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Raspberry Pi

— 3D Printing

Poppy, a 3D-printed humanoid robot that defies conventions

A new 3D-printed robot called Poppy is helping a team of French researchers study bipedal walking and human-robot interaction. They were able to design, fabricate, and assemble a relatively large robot for around €8,000 (US$11,000) including servo motors and electronics. That's about a third the cost of commercial robots in the same size category like the RQ-TITAN, and is still cheaper than smaller humanoids like the Aldebaran Robotics NAO. And best of all, they plan to make their design open source. Read More
— Telecommunications

CreepyDOL system can destroy your privacy for about US$500

Brendan O'Connor is an unabashed hacker who has worked for DARPA and taught at the US military's cybersecurity school. CreepyDOL (Creepy Distributed Object Locator), his new personal tracking system, allows a user to track, locate, and break into an individual's smartphone. "For a few hundred dollars," he says, "I can track your every movement, activity, and interaction, until I find whatever it takes to blackmail you." Read More
— Robotics

Naro-nanin educational robot fish takes a dip

A new breed of robot fish that is both relatively inexpensive and highly customizable is teaching students between the ages of 10 and 18 about technology and biology. It's the latest in a line of biologically-inspired underwater robots developed within the naro (nautical robots) project at ETH Zurich (Swiss Federal Institute of Technology), which has previously developed robots based on tuna fish and sea turtles. Read More
— Computers

LittleBox turns Raspberry Pi into all-singing touchscreen desktop PC

Gregory Holloway's LittleBox PC is a build-it-yourself kit designed to turn the Raspberry Pi into a complete touchscreen desktop computer. LittleBox, which includes a screen and comes with 61 pieces of plywood held together by over 100 nuts, bolts and screws, is designed to be easy enough for almost anyone to put together with only a few tools. And wouldn't you know, Holloway has launched a Kickstarter campaign to bring LittleBox to the people. Read More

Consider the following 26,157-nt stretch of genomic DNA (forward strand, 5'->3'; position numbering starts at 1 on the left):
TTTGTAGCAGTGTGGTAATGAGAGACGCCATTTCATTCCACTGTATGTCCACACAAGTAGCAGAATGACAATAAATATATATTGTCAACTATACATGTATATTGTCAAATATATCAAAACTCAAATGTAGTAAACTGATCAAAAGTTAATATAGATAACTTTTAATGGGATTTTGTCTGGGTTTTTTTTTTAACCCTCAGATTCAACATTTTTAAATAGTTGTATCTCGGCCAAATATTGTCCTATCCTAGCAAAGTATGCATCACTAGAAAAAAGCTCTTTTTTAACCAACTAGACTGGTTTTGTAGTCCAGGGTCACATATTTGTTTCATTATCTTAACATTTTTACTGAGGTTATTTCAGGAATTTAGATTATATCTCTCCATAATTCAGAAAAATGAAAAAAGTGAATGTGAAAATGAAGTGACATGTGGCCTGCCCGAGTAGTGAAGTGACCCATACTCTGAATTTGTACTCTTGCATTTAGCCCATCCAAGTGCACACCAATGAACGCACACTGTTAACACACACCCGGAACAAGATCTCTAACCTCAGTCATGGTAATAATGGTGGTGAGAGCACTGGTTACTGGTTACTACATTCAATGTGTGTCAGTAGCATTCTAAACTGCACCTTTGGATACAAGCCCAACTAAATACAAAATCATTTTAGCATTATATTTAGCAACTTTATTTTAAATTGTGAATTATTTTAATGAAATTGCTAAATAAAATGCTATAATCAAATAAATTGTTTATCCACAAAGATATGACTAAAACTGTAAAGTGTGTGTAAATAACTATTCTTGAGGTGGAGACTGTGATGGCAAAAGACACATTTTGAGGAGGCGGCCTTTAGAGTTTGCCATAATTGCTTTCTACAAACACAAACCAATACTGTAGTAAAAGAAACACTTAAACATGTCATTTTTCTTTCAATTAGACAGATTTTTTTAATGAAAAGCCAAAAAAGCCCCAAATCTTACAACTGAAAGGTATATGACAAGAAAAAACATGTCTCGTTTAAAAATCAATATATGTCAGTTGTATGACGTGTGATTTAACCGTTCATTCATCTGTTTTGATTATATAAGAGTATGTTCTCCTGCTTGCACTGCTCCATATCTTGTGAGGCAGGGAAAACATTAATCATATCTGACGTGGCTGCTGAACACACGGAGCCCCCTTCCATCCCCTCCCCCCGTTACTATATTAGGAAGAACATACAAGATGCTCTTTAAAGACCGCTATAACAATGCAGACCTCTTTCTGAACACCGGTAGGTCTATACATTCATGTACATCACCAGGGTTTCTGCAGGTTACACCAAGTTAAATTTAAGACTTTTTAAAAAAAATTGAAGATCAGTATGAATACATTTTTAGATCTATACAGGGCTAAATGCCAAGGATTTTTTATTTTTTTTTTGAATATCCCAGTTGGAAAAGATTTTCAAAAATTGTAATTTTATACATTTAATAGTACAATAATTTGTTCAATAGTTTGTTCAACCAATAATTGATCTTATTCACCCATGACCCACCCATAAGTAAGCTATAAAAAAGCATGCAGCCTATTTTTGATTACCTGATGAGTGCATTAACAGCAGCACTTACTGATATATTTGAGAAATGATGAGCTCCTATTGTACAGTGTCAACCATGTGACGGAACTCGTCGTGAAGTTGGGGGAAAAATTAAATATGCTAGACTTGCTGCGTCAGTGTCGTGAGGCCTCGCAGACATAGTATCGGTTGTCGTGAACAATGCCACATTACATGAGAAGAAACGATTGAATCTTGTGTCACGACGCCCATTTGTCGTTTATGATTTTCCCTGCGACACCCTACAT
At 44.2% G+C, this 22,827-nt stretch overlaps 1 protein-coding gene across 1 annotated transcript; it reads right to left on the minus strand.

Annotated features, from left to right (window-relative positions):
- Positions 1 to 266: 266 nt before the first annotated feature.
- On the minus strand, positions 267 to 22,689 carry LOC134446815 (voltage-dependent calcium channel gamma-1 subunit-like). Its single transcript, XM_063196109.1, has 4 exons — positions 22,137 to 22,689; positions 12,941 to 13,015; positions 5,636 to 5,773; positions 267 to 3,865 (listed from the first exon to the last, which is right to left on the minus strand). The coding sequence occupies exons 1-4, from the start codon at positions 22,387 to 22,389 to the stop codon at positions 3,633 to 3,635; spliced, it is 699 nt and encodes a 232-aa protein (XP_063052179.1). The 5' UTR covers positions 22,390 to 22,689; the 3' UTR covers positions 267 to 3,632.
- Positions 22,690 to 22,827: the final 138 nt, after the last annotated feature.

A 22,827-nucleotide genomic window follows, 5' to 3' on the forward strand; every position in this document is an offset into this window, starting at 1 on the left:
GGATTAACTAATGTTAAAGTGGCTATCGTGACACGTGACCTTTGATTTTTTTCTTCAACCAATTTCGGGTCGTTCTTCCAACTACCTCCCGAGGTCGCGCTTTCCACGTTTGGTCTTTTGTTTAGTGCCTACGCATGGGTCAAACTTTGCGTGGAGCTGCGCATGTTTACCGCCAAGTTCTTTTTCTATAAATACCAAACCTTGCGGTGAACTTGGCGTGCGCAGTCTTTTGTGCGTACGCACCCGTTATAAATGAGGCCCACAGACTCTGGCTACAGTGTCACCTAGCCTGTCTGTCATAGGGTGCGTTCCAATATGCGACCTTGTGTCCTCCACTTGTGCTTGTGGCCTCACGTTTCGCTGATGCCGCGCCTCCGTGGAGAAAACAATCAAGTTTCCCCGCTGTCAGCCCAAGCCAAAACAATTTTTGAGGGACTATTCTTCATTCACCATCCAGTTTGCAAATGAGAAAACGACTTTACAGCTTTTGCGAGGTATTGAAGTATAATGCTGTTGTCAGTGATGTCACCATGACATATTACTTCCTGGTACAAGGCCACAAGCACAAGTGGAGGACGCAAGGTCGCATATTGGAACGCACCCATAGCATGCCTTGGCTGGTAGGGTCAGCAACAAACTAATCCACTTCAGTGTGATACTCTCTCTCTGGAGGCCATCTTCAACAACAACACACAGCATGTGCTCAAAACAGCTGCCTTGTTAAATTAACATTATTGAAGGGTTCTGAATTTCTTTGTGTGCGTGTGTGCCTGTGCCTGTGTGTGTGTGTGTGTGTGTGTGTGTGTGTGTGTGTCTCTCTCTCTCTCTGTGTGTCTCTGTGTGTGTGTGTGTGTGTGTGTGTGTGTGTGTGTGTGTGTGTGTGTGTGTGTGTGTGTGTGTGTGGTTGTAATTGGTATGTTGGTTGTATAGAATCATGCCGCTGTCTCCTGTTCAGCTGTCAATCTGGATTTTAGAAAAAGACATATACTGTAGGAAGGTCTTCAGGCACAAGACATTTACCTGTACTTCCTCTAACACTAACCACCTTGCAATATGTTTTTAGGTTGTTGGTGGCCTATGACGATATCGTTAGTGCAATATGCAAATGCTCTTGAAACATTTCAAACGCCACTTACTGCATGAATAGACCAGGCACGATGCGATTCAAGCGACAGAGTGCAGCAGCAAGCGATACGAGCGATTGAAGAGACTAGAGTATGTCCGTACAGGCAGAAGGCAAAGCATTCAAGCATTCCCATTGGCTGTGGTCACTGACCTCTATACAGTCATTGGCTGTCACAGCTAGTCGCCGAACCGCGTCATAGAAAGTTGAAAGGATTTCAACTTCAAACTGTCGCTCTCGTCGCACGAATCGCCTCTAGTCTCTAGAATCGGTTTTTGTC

— Digital Cameras

Pi-powered Kinograph makes preserving film heritage affordable

As the Raspberry Pi Foundation (RPF) has worked to make computing more accessible, it has helped pioneer new ways of using technology. We've seen the versatile, board-based Raspberry Pi enabling everything from robotic bartenders to doggie treat dispensers. The latest project featuring the Pi comes from Matthew Epler, whose Pi-powered Kinogarph digitizes old film stock at a fraction of the cost of conventional off-the-shelf systems. Read More
— Robotics

RAPIRO: The affordable robot kit for your Raspberry Pi

Have you been reading Gizmag's robot articles and ever thought you'd like to get your hands dirty with a robot of your own? Well, there's a Kickstarter for that. Shota Ishiwatari has just launched RAPIRO, his custom designed Raspberry Pi Robot. The robot is easy to assemble, and comes with RGB LEDs, 12 servos, and an Arduino-compatible servo control board. And the best part is it will only set you back £229 (US$354). Read More

Charlotte the robot talks its way around obstacles

There are robots that walk around like spiders, there are robots that avoid objects, and there are robots that talk, but what about a robot spider that talks while avoiding objects? Hobbyist Kevin Ochs’ creation, Charlotte, is just that. Charlotte is a hexapod robot with a talking head that lets it narrate its progress as it avoids collisions. Read More
— Music

CheckinDJ digital jukebox uses NFC and social media to crowd-curate playlists

Tastes in music are such a subjective thing that it’s practically impossible to keep everyone in a crowded environment like a pub or coffee shop happy with the tune selection. Developed by the Mobile Radicals group at the UK’s Lancaster University, the CheckinDJ digital jukebox aims to keep the majority of people happy by using near field communication (NFC) and social networking to poll everyone’s musical tastes. Read More